Whether you are intentional or not, you are creating your own personal and family legacy. Your legacy is what you leave behind when you pass on, and it reflects all the good you have done in this world. One of the measurable components of your legacy is the lasting impact you have through improving the lives of future generations.
If you are interested in planning and laying the groundwork for your legacy, there are vast resources to help you along the way. For starters, this blog will share with you how the donor-advised fund (DAF) can be used in a very generic way to help you create your own legacy. Specifically, we will look at several key items listed below:
- What is a donor-advised fund?
- When should you use a donor-advised fund?
- What are the main considerations in choosing a donor-advised fund?
What is a donor-advised fund?
A donor-advised fund is a charitable tool that is administered by a public charity to manage charitable donations on behalf of organizations, families, and individuals. For the individual donor, it provides a great deal of flexibility in managing not only your charitable contributions and their timing, but also provides a flexible, easy, and documented means of making grants to charitable organizations (501(c)(3) charities). With the recent Tax Cuts & Job Acts of 2017, DAFs have become increasingly popular due to the loss of tax itemizing, which in turn almost doubled the standard deduction. A DAF allows you to reap the maximum benefits of a charitable tax deduction in the funding year while payouts from the fund may be postponed.
When should you use a donor-advised fund?
A donor-advised fund may be used while living, at death or both. While living, a DAF can be used as a means to establish, structure, and administer your and your families’ charitable values. It is a great tool to engage and bond with your children and your grandchildren through family-based philanthropy and perpetuate family values to create your legacy. A DAF is easy to set up with minimal (if any) cost and provides administrative and structural ease for ongoing charitable contributions and grants. At death, the existence of a donor-advised fund can serve as a means of continuing your legacy through successive generations. Children and grandchildren can act as advisors to the DAF, making recommendations for grants and distributing charitable contributions to organizations that embody the family values you all embrace.
Donor-advised funds can also be used creatively and as a way to supplement other charitable tools and techniques. For example, a family DAF can be the beneficiary of the remainder of a charitable remainder trust or as the recipient of a highly appreciated stock - either of a public or of a privately held company - when an owner is anticipating transitioning into retirement. The DAF can also be used as a means of offsetting the tax liability incurred in a Roth conversion.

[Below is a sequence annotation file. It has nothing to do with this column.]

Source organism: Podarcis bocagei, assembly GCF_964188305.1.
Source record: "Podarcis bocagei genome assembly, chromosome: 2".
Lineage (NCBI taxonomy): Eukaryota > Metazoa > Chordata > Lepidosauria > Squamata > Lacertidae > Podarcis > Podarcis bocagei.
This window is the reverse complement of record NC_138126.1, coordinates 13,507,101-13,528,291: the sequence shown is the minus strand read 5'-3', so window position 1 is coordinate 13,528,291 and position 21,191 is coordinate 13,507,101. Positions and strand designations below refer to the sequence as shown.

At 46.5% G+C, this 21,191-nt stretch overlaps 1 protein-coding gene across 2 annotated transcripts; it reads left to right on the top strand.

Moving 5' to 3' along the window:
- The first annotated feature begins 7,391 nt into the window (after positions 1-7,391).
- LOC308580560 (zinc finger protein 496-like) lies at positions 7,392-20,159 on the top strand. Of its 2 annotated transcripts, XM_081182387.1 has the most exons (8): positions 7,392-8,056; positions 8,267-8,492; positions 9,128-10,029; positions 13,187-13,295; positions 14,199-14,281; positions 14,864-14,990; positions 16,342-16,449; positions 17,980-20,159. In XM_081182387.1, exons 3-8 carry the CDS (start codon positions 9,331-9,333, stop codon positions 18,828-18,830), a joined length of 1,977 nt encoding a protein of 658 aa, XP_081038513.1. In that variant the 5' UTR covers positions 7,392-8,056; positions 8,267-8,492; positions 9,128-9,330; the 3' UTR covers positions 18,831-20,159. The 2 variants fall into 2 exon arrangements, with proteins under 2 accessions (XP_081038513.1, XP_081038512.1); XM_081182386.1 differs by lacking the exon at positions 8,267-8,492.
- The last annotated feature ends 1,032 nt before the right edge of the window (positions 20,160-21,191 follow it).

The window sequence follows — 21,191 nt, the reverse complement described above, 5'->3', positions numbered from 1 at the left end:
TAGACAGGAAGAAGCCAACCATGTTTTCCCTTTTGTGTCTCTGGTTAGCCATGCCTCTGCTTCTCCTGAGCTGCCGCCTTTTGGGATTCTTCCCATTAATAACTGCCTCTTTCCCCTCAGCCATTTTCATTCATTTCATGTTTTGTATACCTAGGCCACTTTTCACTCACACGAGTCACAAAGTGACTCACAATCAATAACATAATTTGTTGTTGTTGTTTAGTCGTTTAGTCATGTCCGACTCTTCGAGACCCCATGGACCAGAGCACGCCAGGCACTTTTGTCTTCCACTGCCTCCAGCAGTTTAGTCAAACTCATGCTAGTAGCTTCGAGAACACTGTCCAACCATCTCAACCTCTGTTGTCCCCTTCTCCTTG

What are the main considerations in choosing a donor-advised fund?
While on the surface it appears easy, there are a number of considerations that are important when selecting a donor-advised fund provider. As an individual donor, you want to be smart about choosing the provider for your DAF. There are several categories of sponsors for DAFs ranging from the commonly marketed DAFs sponsored by charitable branches of major financial institutions such as Vanguard, Fidelity, Schwab, to community foundations and independent providers such as the American Endowment Foundation or the National Philanthropic Trust. There are also technical and administrative details to consider regarding DAFs such as the minimum number amount of each grant, contributions, investment pools, administrative processes and the support given to donors with more complex assets such as privately held stock, real estate, art, collectibles, and other illiquid assets.
Typically, individual donors approach their professional advisors—whether it’s their estate attorney, wealth advisor, accountant, or a nonprofit professional—for guidance. As an individual donor, it is important to seek out independent, competent advisors who have your best interest—as a donor—at heart and want to help you make smart financial giving decisions. In some cases, your professional advisor may not have the expertise, the inclination, or they might have a direct conflict of interest in the guidance they provide. It is important to find an independent resource that can help you meet your charitable intent and goals.
We have briefly touched on the DAF as a tool and technique for those with a generous heart. There are multiple ways that a DAF can be effectively used to create and perpetuate your personal legacy. As you can see the smart use and application of the DAF can be highly effective for legacy creation as well as for minimizing income taxes. While some professional advisors may be familiar in a very limited way with DAFs, you may want to consider learning more about these funds. There is a vast amount of information on DAFs available on the Internet or through your local community foundation. Advisors in Philanthropy (www.advisorsinphilanthropy.org) is also a great resource for finding a professional that can help you with your individual charitable intent and legacy planning.